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Balancing Collaboration and Security: A High-Wire Challenge for Australia’s Universities 

Published 13 Jun 2021

The New South Wales chapter of the Australian Institute of International Affairs welcomed Dr Ross McLennan, Executive Director of Research Services at Macquarie University, on Tuesday 8 June to speak about the effects on Australian universities of government legislation on foreign influence and cyber security. Dr McLennan emphasised the limitless potential of universities and the “transformative breakthroughs” that spring from research. International research teams provide a unique cultural dynamic that shares information and talent, creates new knowledge, delivers economic value and enhances policy formation.

But, along with the benefits from transnational collaborations, Dr McLennan discussed the threats presented by foreign interference, including to intellectual property, research integrity and national security. Against the backdrop of an increasingly interconnected and changing global economy, international research collaboration has brought the need for regulation and coordination between universities and government. In a changing world order, China now accounts for roughly the same share of global science and technology as the United States, including key areas such as space, artificial intelligence, energy and communications. It is becoming Australia’s largest partner in global research and development.

New legislative developments in the area are focused on the recently-enacted Australia’s Foreign Relations (State and Territory Arrangements) Act 2020 (Cth). The Act governs arrangements between State/Territory entities (including public universities) and foreign entities. Such laws are set to have a significant effect on universities, with an estimated 10-15 thousand arrangements requiring review. Approximately 90% of research in Australia is conducted by universities. The Act is well-intentioned but somewhat unclear and broad in scope. There is a risk that the new stringent requirements will deter industry from collaborating with universities and impose a high compliance burden on universities, discouraging worthwhile projects and potentially detracting from Australia’s research and development capacities and from the international standing of our universities.  Similarly, there are problems with including universities in the proposed Commonwealth Integrity Commission and the coverage of the Security Legislation Amendment (Critical Infrastructure) Bill 2020.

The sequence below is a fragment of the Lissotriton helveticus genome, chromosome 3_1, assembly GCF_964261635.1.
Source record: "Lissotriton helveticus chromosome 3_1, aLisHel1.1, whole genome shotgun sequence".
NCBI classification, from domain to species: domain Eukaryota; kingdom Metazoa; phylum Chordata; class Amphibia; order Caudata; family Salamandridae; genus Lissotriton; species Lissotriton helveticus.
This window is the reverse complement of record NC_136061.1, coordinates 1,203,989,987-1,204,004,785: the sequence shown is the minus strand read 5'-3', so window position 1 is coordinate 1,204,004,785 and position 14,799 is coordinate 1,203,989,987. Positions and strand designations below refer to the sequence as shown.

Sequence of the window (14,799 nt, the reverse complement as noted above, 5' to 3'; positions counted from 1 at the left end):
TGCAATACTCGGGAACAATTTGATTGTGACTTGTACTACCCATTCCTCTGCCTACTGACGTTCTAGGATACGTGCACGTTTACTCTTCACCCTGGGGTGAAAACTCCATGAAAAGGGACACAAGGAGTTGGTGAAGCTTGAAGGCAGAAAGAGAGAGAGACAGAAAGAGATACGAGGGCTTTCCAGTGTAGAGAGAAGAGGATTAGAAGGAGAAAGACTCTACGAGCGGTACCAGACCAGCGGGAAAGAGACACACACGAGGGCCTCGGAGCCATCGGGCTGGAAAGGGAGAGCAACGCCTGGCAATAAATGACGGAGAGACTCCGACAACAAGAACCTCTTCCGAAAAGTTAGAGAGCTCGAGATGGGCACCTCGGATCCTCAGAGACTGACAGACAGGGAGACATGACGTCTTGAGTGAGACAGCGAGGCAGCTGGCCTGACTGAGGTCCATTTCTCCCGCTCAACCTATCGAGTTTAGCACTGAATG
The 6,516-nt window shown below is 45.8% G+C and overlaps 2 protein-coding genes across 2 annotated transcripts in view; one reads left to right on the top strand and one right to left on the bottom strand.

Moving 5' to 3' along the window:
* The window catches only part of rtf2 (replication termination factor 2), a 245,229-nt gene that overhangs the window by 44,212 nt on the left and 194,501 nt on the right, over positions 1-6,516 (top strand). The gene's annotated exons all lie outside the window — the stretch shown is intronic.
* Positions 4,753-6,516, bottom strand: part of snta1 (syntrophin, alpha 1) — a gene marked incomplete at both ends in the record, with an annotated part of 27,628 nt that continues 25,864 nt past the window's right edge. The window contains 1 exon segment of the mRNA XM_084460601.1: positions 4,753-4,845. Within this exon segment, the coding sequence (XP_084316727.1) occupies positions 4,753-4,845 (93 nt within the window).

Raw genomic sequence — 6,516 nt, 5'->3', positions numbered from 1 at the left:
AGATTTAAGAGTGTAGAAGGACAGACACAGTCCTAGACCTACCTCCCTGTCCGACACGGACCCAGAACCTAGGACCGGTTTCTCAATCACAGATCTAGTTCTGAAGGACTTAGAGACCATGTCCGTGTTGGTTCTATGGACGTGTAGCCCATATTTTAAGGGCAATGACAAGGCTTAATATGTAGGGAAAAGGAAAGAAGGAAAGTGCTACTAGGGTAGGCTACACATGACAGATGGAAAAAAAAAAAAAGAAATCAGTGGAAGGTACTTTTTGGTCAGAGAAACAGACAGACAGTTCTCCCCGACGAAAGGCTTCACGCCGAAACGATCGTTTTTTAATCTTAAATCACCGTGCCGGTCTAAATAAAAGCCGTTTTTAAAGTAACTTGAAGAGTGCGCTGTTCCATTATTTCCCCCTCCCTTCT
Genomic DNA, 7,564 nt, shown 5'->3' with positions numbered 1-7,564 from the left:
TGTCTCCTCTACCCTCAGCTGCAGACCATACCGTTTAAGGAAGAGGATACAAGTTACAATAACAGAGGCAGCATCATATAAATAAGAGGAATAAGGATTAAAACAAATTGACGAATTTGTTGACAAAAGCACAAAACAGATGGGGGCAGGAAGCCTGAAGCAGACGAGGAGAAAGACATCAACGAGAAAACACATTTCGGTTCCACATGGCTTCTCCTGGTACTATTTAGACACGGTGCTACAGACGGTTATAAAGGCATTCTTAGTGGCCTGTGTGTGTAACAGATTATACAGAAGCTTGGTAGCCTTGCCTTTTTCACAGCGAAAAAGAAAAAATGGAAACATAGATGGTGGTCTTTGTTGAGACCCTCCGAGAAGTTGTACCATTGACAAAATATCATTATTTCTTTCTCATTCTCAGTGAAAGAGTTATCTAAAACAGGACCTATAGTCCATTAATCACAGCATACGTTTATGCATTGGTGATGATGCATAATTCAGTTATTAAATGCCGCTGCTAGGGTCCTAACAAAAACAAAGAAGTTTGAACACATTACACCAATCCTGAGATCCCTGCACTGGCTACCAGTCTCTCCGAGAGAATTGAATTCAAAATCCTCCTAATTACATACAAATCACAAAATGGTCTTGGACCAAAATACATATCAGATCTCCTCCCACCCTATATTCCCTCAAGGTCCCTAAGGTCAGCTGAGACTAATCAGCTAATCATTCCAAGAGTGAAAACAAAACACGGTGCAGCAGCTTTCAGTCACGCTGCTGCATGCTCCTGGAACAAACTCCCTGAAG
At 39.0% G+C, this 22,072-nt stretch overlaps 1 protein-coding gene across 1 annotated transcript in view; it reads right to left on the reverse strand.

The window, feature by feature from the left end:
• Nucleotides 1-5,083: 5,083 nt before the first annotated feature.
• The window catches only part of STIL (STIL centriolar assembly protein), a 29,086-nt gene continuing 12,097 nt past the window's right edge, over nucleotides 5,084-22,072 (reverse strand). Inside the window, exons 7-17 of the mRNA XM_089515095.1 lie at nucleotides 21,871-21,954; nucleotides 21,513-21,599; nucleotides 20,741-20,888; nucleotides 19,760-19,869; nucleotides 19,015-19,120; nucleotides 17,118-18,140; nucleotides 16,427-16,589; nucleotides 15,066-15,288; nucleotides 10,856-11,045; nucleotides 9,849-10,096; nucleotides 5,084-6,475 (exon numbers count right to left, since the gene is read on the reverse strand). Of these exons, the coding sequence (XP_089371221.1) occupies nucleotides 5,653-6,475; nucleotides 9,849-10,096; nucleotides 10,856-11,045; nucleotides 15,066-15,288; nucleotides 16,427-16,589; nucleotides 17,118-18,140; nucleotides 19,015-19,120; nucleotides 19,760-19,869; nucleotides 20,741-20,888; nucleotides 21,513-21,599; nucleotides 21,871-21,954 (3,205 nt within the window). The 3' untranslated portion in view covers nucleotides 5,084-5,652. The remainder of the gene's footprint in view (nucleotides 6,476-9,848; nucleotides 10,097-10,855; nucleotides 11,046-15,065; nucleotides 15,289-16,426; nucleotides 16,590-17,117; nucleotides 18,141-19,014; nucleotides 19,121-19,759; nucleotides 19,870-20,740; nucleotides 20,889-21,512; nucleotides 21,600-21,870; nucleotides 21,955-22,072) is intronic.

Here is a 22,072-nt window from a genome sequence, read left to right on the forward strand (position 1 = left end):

The executive powers conferred by the new laws will empower the responsible Minister to declare invalid foreign arrangements that are deemed to undermine Australia’s security or foreign policy (to be administered within the Department of Foreign Affairs and Trade). However, according to Dr McLennan, universities are aware of their obligations under the new legislation and are being proactive, taking responsible actions, including due diligence. This has been facilitated by the Guidelines to Counter Foreign Interference in the Australian University Sector released by the Federal Government in 2019, in addition to collaboration between universities and security agencies, the latter providing expertise on the “scale and scope” of threats.

In response to questions, Dr McLennan expanded on the way the Australian Parliament has defined foreign interference; how legislative changes can be made research-friendly; the commercialisation of research; and the impact of the government’s approach on the soft and hard sciences. In response to a question on whether dubious intent on the part of foreign entities has been ascertainable, Dr McLennan noted that a scarcity of examples within the university sector is not evidence that such threats do not exist. Nevertheless, he assessed that international research programs and international partnerships are preponderantly legitimate and reputable.

Dr McLennan emphasised that a balance must be drawn between the competing concerns of collaboration and security. Universities are engaged in lively and comprehensive negotiation with government, including via the Parliamentary Committee on Intelligence and Security. Australian academic institutions must be protected from foreign interference in a way that still preserves the value of openness which is a cornerstone of academia. Furthermore, international collaboration should not be deterred: it is essential for research, innovation and global engagement.

Report by Adjoa Assan, AIIA NSW intern


From left to right: Ian Lincoln, Adjoa Assan and Dr Ross McLennan